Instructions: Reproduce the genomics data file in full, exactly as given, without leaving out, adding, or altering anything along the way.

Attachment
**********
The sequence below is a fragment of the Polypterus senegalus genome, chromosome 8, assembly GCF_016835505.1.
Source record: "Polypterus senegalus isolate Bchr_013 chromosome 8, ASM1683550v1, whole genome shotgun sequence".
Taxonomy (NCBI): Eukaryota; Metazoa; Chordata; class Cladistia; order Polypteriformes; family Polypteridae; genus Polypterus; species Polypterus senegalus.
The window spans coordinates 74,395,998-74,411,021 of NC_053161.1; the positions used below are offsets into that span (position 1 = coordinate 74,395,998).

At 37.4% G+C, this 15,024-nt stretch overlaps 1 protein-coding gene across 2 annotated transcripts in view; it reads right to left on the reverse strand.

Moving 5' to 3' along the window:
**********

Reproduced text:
The sequence below is a fragment of the Polypterus senegalus genome, chromosome 8, assembly GCF_016835505.1.
Source record: "Polypterus senegalus isolate Bchr_013 chromosome 8, ASM1683550v1, whole genome shotgun sequence".
Taxonomy (NCBI): Eukaryota; Metazoa; Chordata; class Cladistia; order Polypteriformes; family Polypteridae; genus Polypterus; species Polypterus senegalus.
The window spans coordinates 74,395,998-74,411,021 of NC_053161.1; the positions used below are offsets into that span (position 1 = coordinate 74,395,998).

At 37.4% G+C, this 15,024-nt stretch overlaps 1 protein-coding gene across 2 annotated transcripts in view; it reads right to left on the reverse strand.

Moving 5' to 3' along the window: